․ [R]eading the WFEA so that no one is excluded from its protection because of the WCA exclusive remedy provision, and reading the WCA so that employe[e]s receive a sure but limited remedy for their work-related injuries and employers remain protected from court actions in tort arising out of those injuries gives both statutes maximum effect.
Id. at 683 (citations omitted).
The statutory schemes before us have the same purposes and elements as those in Michigan and Wisconsin. The WCA exclusive remedy provision was enacted in 1915 and has remained materially unchanged to this day. See 1915, No. 164, § 7. VFEPA was first enacted in 1963. See 1963, No. 196. The private remedy section was not added until 1976.1975, No. 198 (Adj.Sess.), § 2. The legislature in 1915 was primarily concerned with private tort actions and probably never conceived that there would be a strong statutory response to employment discrimination and that it would involve a private right of action. Thus, employment discrimination actions were not in the contemplation of the legislature in fashioning the historic trade-off between the creation of a speedy, no-fault, remedy for employment injuries while making employers immune from fault-based actions.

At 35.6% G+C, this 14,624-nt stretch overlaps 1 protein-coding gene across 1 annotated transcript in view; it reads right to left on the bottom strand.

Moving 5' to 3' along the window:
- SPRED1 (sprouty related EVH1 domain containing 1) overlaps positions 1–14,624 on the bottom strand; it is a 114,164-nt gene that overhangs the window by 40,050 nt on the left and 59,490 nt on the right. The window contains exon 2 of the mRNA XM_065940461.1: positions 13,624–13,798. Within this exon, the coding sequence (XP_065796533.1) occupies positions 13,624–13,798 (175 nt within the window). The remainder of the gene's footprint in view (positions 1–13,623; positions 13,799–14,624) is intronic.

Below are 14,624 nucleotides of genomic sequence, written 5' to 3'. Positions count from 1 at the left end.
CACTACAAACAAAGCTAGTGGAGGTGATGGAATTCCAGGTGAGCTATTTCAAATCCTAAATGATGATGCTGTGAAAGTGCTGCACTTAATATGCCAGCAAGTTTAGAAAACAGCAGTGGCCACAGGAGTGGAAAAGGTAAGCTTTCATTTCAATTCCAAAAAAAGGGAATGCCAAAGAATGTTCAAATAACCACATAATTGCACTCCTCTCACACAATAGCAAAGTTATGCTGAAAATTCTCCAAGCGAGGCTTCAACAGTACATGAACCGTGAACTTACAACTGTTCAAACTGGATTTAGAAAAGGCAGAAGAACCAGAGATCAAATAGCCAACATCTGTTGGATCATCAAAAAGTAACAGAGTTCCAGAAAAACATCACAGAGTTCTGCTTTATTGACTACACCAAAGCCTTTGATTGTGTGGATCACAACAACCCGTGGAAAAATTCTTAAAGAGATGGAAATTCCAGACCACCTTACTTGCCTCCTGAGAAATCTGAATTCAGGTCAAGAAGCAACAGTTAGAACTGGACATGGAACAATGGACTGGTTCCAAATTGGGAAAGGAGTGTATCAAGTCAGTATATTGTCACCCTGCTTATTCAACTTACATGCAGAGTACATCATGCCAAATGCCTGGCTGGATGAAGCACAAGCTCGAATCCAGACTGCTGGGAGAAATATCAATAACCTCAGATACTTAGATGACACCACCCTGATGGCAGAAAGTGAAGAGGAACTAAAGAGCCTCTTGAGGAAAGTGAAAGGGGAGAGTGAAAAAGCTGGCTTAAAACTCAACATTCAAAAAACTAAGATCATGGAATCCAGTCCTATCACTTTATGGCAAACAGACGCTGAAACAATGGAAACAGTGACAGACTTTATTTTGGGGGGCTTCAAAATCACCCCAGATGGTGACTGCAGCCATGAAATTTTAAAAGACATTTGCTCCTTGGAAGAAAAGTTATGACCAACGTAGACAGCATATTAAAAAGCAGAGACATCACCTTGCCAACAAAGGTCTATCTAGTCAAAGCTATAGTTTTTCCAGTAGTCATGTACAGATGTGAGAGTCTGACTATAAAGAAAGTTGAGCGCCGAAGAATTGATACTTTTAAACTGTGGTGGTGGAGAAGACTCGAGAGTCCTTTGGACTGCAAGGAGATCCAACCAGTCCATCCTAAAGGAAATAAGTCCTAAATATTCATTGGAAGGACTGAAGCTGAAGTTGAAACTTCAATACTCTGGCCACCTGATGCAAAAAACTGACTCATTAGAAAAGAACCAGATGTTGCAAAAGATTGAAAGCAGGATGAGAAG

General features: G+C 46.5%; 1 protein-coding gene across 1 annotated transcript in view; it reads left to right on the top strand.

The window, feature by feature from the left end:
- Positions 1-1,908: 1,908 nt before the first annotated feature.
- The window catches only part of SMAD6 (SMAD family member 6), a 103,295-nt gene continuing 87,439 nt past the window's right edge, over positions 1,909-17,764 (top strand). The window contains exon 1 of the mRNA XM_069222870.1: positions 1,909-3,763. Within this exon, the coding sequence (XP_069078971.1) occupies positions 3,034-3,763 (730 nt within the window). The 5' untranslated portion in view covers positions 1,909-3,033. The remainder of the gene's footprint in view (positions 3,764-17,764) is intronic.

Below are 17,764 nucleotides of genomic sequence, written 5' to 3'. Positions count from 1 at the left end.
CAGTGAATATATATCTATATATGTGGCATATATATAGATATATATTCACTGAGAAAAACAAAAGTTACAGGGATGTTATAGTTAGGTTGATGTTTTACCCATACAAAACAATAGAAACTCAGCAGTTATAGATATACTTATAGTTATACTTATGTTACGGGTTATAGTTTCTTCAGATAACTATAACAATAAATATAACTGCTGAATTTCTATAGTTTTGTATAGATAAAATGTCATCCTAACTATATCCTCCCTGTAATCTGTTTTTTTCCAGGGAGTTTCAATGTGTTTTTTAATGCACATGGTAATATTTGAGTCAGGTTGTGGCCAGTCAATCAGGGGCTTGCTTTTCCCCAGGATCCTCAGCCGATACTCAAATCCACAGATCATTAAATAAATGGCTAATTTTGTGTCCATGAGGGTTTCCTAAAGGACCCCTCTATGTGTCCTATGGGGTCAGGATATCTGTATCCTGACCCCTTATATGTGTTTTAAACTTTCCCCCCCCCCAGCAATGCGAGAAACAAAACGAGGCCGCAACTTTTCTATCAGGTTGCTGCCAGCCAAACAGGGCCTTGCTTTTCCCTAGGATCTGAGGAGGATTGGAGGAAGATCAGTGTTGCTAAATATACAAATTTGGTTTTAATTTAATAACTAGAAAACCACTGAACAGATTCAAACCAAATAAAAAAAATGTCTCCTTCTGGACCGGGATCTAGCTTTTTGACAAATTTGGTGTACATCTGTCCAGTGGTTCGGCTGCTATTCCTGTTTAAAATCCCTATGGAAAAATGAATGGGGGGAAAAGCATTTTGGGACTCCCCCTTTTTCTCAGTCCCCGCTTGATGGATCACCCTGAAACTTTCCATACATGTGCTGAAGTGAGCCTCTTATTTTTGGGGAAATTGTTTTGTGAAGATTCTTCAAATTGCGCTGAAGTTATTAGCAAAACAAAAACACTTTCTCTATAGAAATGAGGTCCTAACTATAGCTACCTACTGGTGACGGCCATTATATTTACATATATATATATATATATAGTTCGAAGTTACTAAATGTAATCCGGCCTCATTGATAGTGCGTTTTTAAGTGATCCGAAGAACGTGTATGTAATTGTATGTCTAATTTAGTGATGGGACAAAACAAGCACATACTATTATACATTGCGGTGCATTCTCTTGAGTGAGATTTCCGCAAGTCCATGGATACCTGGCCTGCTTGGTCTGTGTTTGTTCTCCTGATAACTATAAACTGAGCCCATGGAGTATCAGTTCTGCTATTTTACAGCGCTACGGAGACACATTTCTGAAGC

Workers' compensation benefits are a weak and undependable remedy for employment discrimination. Employment discrimination actions do not fit easily into an eligibility requirement of “personal injury by accident.” 21 V.S.A. § 618. Although it is possible that employment discrimination will cause physical injuries, it is more likely to cause psychological damage that may go beyond compensable mental injuries under workers' compensation rules. As the court emphasized in Byers, the effect of applying § 622 exclusivity to VFEPA actions is that the most serious claims, with the most significant damages, will be barred with the employee left to an uncertain and inadequate workers' compensation remedy.
There are two aspects of this case that demonstrate the difficulties created by applying § 622 to VFEPA actions. In the first VFEPA case, plaintiff's claim was that the city failed to promote him because of discrimination based on his religion and disability, and the jury awarded him $339,000 in damages, a major component of which was for emotional distress. It makes little sense for plaintiff to have, on the one hand, a full and complete VFEPA remedy when the cause is the employer's failure to promote him and, on the other hand, no VFEPA remedy, indeed no remedy at all, if continuing discrimination deprives him of all employment.